Richmond currently has not allowed an in depth analysis of parcel-by-parcel LVT, but a group has studied the impact based on publicly available tax and land data.[19] They have shown that while commercial and residential taxes decrease, the budget for the city remains virtually the same because all lost revenue is made up from unimproved properties paying their fair share of taxes.[20] People should not be rewarded for leaving valuable land to decay, and people should not be punished for improving our city.

 

[1] Land Value Tax, Center for Property Tax Reform, https://centerforpropertytaxreform.org/land-value-tax/ (last visited Sept. 22, 2021).

[2] Land Value Tax, Center for Property Tax Reform, https://centerforpropertytaxreform.org/land-value-tax/ (last visited Sept. 22, 2021).

[3] Land Value Tax, Center for Property Tax Reform, https://centerforpropertytaxreform.org/land-value-tax/ (last visited Sept. 22, 2021).

[4] Daniel Herriges, What’s With That Empty Lot in the Heart of the City?, in You Get What You Tax For 5, 8 (ND).

[5] Daniel Herriges, What’s With That Empty Lot in the Heart of the City?, in You Get What You Tax For 5, 8 (ND).

[6] Daniel Herriges, What’s With That Empty Lot in the Heart of the City?, in You Get What You Tax For 5, 5 (ND).

[7] Daniel Herriges, What’s With That Empty Lot in the Heart of the City?, in You Get What You Tax For 5, 5-6 (ND).

[8] City of Richmond VA Vacant Building Registry, Safeguard Properties, https://safeguardproperties.com/alerts/city-of-richmond-va-vacant-building-registry/ (last visited Sept. 22, 2021).

[9] Daniel Herriges, What’s With That Empty Lot in the Heart of the City?, in You Get What You Tax For 5, 7 (ND).

[10] Daniel Herriges, What’s With That Empty Lot in the Heart of the City?, in You Get What You Tax For 5, 7 (ND).

[11] City of Richmond VA Vacant Building Registry, Safeguard Properties, https://safeguardproperties.com/alerts/city-of-richmond-va-vacant-building-registry/ (last visited Sept. 22, 2021).

[12] Vacant Building Information, City of Richmond, Virginia, https://www.rva.gov/planning-development-review/vacant-building-information (last visited Sept. 22, 2021).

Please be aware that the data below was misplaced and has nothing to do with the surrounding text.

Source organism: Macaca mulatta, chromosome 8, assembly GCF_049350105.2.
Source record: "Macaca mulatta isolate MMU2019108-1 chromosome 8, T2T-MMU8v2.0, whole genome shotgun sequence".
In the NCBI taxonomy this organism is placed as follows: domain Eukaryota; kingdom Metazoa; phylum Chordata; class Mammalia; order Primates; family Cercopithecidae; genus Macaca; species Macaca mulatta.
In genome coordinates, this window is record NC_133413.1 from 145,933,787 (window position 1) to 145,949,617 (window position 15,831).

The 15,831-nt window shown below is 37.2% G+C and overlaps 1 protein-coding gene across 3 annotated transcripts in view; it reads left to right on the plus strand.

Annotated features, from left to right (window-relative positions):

[13] Blake Vickers, Richmond Commission Discusses Ad Valorem Tax Rates, Abandoned Downtown Properties, Richmond Register (Aug. 17, 2022), https://www.richmondregister.com/news/richmond-commission-discusses-ad-valorem-tax-rates-abandoned-downtown-properties/article_db2c3488-1d70-11ed-ad7d-33aa88521209.html.

[14] Blake Vickers, Richmond Commission Discusses Ad Valorem Tax Rates, Abandoned Downtown Properties, Richmond Register (Aug. 17, 2022), https://www.richmondregister.com/news/richmond-commission-discusses-ad-valorem-tax-rates-abandoned-downtown-properties/article_db2c3488-1d70-11ed-ad7d-33aa88521209.html.

[15] Blake Vickers, Richmond Commission Discusses Ad Valorem Tax Rates, Abandoned Downtown Properties, Richmond Register (Aug. 17, 2022), https://www.richmondregister.com/news/richmond-commission-discusses-ad-valorem-tax-rates-abandoned-downtown-properties/article_db2c3488-1d70-11ed-ad7d-33aa88521209.html.

[16] Daniel Herriges, Rewarding Neglect and Punishing Investment in Struggling Neighborhoods, in You Get What You Tax For 13, 14-15 (ND).

[17] Daniel Herriges, Rewarding Neglect and Punishing Investment in Struggling Neighborhoods, in You Get What You Tax For 13, 14-15 (ND).

[18] Daniel Herriges, Rewarding Neglect and Punishing Investment in Struggling Neighborhoods, in You Get What You Tax For 13, 15-16 (ND).

[19] Is a Land Value Tax Right for Richmond, Virginia?, Center for Property Tax Reform, https://centerforpropertytaxreform.org/2021/09/22/is-a-land-value-tax-right-for-richmond-virginia/ (last visited Sept. 22, 2021).

[20] Is a Land Value Tax Right for Richmond, Virginia?, Center for Property Tax Reform, https://centerforpropertytaxreform.org/2021/09/22/is-a-land-value-tax-right-for-richmond-virginia/ (last visited Sept. 22, 2021).